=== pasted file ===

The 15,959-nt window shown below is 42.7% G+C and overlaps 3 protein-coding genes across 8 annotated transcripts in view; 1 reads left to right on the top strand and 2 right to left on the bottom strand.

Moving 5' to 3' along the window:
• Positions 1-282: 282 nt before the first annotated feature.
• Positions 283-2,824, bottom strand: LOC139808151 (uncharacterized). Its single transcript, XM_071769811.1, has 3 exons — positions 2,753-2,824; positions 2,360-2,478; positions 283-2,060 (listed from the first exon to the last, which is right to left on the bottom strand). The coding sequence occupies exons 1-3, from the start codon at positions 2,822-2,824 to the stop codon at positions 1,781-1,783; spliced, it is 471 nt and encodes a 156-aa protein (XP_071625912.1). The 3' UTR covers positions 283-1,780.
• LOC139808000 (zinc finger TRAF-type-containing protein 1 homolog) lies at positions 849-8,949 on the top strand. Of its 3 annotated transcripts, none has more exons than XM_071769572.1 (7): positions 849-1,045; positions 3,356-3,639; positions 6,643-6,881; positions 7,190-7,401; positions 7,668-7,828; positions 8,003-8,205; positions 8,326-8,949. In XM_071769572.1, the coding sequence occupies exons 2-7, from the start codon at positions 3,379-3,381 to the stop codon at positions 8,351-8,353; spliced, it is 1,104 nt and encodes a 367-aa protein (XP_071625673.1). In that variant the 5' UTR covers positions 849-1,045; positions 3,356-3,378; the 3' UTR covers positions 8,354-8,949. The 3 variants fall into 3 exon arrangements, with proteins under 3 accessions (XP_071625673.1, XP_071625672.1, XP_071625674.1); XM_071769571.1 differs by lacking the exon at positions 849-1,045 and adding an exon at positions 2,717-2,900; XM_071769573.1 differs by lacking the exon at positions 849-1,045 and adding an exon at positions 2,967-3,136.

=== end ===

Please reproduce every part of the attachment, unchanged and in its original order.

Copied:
The 15,959-nt window shown below is 42.7% G+C and overlaps 3 protein-coding genes across 8 annotated transcripts in view; 1 reads left to right on the top strand and 2 right to left on the bottom strand.

Moving 5' to 3' along the window:
• Positions 1-282: 282 nt before the first annotated feature.
• Positions 283-2,824, bottom strand: LOC139808151 (uncharacterized). Its single transcript, XM_071769811.1, has 3 exons — positions 2,753-2,824; positions 2,360-2,478; positions 283-2,060 (listed from the first exon to the last, which is right to left on the bottom strand). The coding sequence occupies exons 1-3, from the start codon at positions 2,822-2,824 to the stop codon at positions 1,781-1,783; spliced, it is 471 nt and encodes a 156-aa protein (XP_071625912.1). The 3' UTR covers positions 283-1,780.
• LOC139808000 (zinc finger TRAF-type-containing protein 1 homolog) lies at positions 849-8,949 on the top strand. Of its 3 annotated transcripts, none has more exons than XM_071769572.1 (7): positions 849-1,045; positions 3,356-3,639; positions 6,643-6,881; positions 7,190-7,401; positions 7,668-7,828; positions 8,003-8,205; positions 8,326-8,949. In XM_071769572.1, the coding sequence occupies exons 2-7, from the start codon at positions 3,379-3,381 to the stop codon at positions 8,351-8,353; spliced, it is 1,104 nt and encodes a 367-aa protein (XP_071625673.1). In that variant the 5' UTR covers positions 849-1,045; positions 3,356-3,378; the 3' UTR covers positions 8,354-8,949. The 3 variants fall into 3 exon arrangements, with proteins under 3 accessions (XP_071625673.1, XP_071625672.1, XP_071625674.1); XM_071769571.1 differs by lacking the exon at positions 849-1,045 and adding an exon at positions 2,717-2,900; XM_071769573.1 differs by lacking the exon at positions 849-1,045 and adding an exon at positions 2,967-3,136.